I'm afraid your prior assumption is incorrect. These are not "dangling participles". These are just ordinary participles.
Many participles, like those in (1-4), are formed from reducing relative clauses, like those in (1'-2'). They are not ungrammatical, and the participles in (1-2) are not "dangling". (3-4) are similar in structure, and there's nothing grammatically wrong with them, either; nor do they "dangle".
The construction that's condemned as a "dangling participle" has to be a participle that lacks a subject. Most participles do, but it's easy to see what the subjects would be in (1-4), because the participles come right after them. That's not "dangling" -- that's being properly placed.
Besides being subjectless, a "dangling participle" has to be placed in the sentence in a way that points to an incorrect subject. Since subjectless participle phrases often are adverbial in meaning, they can be moved around, by various rules, viz:
- Three cats were sitting on a fence.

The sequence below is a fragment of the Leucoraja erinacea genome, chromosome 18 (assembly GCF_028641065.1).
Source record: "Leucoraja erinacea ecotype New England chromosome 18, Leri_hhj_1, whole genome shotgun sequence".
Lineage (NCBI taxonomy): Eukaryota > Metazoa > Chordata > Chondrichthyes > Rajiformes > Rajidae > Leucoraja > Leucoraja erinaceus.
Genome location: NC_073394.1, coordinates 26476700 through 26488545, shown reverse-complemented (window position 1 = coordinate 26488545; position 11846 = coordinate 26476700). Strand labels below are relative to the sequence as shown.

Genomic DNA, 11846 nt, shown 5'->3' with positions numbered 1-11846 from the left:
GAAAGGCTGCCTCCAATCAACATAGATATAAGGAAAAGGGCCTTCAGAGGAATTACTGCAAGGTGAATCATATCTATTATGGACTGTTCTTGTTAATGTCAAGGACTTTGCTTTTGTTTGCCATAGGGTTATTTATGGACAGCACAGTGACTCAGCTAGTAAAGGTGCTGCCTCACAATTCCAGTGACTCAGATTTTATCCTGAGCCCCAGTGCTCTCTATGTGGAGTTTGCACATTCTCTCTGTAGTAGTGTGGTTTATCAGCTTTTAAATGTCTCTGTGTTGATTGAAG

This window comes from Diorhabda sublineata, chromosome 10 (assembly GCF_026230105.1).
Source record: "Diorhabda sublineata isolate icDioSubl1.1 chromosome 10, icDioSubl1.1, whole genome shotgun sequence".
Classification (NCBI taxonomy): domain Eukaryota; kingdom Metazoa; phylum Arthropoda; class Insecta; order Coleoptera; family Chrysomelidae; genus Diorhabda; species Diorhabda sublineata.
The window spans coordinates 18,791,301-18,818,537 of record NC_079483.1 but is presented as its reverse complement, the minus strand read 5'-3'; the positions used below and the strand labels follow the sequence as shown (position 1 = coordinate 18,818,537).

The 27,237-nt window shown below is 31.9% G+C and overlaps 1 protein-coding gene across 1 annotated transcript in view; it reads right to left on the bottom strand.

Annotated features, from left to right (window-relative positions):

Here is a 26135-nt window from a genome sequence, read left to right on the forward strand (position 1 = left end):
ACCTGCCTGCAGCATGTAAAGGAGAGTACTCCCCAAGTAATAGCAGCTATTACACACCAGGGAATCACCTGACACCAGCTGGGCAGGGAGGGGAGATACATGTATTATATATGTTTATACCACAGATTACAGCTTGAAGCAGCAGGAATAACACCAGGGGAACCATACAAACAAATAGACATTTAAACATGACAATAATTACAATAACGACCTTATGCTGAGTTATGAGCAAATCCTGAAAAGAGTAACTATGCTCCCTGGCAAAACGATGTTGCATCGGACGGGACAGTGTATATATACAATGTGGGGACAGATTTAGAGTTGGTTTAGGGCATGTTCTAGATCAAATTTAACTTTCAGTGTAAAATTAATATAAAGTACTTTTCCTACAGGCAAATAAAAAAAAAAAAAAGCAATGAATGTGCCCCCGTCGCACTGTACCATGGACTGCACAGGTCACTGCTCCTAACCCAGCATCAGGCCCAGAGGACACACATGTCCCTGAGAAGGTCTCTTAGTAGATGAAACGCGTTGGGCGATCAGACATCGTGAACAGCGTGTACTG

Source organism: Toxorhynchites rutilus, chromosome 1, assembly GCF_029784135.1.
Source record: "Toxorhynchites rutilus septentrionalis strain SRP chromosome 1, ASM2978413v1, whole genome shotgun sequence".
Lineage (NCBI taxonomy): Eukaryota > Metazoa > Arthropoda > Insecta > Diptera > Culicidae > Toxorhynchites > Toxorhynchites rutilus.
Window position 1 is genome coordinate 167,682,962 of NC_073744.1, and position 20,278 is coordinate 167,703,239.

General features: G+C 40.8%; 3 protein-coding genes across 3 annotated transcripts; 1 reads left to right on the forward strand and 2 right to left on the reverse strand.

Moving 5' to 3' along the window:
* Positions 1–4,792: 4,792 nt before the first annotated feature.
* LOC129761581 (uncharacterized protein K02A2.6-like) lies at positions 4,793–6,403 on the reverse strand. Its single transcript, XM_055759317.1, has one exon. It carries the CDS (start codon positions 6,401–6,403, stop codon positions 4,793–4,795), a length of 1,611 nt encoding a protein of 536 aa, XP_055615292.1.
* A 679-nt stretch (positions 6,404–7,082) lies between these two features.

- Sitting on a fence were three cats.
- There were three cats sitting on a fence.
- Sitting on a fence there were three cats.
But this can isolate a participle from its subject, especially if the sentence is complex:
- My grandmother saw three cats sitting on a fence.
- [Sitting on a fence] my grandmother saw three cats.
These last two sentences don't mean the same thing, and the bracketed part is an example of a real "dangling participle". The "dangle" part of the metaphor refers to the unfilled subject slot of the participle, which gets attached to the wrong noun, like a dangling chain caught on an obstruction.
As one can see from the example, dangling participles are the basis of many jokes.